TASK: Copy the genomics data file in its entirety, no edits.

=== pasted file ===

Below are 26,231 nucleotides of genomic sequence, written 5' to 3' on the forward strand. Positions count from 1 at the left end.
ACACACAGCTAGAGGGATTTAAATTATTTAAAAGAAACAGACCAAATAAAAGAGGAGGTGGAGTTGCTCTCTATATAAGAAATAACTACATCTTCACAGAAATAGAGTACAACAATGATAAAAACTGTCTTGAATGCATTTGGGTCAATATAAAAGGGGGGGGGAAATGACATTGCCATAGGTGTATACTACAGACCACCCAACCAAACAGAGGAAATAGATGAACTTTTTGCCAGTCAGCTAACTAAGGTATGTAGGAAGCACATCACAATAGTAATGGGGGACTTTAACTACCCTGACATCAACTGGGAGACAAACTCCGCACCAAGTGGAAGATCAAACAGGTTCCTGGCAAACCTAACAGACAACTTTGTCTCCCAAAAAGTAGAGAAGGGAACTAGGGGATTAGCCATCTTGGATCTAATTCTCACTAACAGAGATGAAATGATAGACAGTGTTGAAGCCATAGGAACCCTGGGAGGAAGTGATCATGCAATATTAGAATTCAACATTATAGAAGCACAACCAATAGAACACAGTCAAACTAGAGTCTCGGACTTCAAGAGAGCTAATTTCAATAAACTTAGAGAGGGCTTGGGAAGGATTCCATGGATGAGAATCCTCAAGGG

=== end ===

Below are 26,231 nucleotides of genomic sequence, written 5' to 3' on the forward strand. Positions count from 1 at the left end.
ACACACAGCTAGAGGGATTTAAATTATTTAAAAGAAACAGACCAAATAAAAGAGGAGGTGGAGTTGCTCTCTATATAAGAAATAACTACATCTTCACAGAAATAGAGTACAACAATGATAAAAACTGTCTTGAATGCATTTGGGTCAATATAAAAGGGGGGGGGAAATGACATTGCCATAGGTGTATACTACAGACCACCCAACCAAACAGAGGAAATAGATGAACTTTTTGCCAGTCAGCTAACTAAGGTATGTAGGAAGCACATCACAATAGTAATGGGGGACTTTAACTACCCTGACATCAACTGGGAGACAAACTCCGCACCAAGTGGAAGATCAAACAGGTTCCTGGCAAACCTAACAGACAACTTTGTCTCCCAAAAAGTAGAGAAGGGAACTAGGGGATTAGCCATCTTGGATCTAATTCTCACTAACAGAGATGAAATGATAGACAGTGTTGAAGCCATAGGAACCCTGGGAGGAAGTGATCATGCAATATTAGAATTCAACATTATAGAAGCACAACCAATAGAACACAGTCAAACTAGAGTCTCGGACTTCAAGAGAGCTAATTTCAATAAACTTAGAGAGGGCTTGGGAAGGATTCCATGGATGAGAATCCTCAAGGG